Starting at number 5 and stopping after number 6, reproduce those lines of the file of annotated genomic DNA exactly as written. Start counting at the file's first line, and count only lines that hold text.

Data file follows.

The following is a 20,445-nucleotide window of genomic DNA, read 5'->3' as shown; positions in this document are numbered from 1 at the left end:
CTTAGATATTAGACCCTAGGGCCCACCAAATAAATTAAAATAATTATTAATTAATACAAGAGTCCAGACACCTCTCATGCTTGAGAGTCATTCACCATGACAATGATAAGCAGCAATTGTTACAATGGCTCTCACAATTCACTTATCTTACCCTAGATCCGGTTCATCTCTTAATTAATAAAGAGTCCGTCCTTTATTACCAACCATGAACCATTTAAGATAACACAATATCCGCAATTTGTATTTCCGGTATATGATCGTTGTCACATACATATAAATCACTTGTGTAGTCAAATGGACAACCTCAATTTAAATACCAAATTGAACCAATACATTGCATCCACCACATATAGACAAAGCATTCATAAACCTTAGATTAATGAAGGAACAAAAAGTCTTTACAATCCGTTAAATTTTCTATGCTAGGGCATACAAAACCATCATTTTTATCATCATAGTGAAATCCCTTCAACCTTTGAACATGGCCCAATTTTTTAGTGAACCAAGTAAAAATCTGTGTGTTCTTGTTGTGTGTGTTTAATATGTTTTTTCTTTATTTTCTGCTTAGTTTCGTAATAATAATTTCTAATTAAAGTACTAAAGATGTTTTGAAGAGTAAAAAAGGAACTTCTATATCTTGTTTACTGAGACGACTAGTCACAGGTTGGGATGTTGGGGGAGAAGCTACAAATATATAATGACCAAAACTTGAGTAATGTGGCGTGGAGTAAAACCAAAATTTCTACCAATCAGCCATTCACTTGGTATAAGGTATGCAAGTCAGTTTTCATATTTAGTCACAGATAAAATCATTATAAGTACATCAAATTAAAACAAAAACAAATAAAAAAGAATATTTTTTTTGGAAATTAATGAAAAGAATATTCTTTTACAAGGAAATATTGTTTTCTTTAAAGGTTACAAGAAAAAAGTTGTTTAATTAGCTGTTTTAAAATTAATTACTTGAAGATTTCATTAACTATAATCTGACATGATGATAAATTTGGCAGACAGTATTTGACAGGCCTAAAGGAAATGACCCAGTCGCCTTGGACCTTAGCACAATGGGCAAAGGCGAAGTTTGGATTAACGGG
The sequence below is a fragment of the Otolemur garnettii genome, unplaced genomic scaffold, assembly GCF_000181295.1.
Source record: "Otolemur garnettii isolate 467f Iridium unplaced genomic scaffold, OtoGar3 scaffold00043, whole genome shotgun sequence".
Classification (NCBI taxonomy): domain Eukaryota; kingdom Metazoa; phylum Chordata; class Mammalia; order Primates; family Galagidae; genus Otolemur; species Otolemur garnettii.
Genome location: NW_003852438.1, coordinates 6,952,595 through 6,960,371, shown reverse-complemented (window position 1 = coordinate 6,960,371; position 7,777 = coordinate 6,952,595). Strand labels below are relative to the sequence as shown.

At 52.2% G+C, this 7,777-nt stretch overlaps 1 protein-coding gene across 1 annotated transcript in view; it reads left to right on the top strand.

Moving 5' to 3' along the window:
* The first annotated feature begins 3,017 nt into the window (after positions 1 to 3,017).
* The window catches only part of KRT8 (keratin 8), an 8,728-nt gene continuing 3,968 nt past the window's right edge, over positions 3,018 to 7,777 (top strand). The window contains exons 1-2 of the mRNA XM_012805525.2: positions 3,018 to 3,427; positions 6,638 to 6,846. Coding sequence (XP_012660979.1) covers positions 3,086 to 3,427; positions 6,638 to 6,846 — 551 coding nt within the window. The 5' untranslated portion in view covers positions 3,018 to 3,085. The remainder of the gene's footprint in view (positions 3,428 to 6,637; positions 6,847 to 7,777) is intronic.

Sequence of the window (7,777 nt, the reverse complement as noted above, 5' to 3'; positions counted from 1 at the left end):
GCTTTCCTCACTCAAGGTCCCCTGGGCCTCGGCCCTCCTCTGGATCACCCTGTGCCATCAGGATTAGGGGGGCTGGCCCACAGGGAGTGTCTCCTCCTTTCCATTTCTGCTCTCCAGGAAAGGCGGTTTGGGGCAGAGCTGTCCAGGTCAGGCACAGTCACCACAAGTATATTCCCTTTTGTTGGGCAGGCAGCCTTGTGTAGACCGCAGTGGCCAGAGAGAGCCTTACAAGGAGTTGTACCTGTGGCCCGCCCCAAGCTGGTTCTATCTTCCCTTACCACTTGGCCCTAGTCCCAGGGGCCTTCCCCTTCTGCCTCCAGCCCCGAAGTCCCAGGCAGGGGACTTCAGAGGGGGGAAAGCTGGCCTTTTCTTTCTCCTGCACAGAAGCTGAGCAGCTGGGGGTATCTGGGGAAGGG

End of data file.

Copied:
Classification (NCBI taxonomy): domain Eukaryota; kingdom Metazoa; phylum Chordata; class Mammalia; order Primates; family Galagidae; genus Otolemur; species Otolemur garnettii.
Genome location: NW_003852438.1, coordinates 6,952,595 through 6,960,371, shown reverse-complemented (window position 1 = coordinate 6,960,371; position 7,777 = coordinate 6,952,595). Strand labels below are relative to the sequence as shown.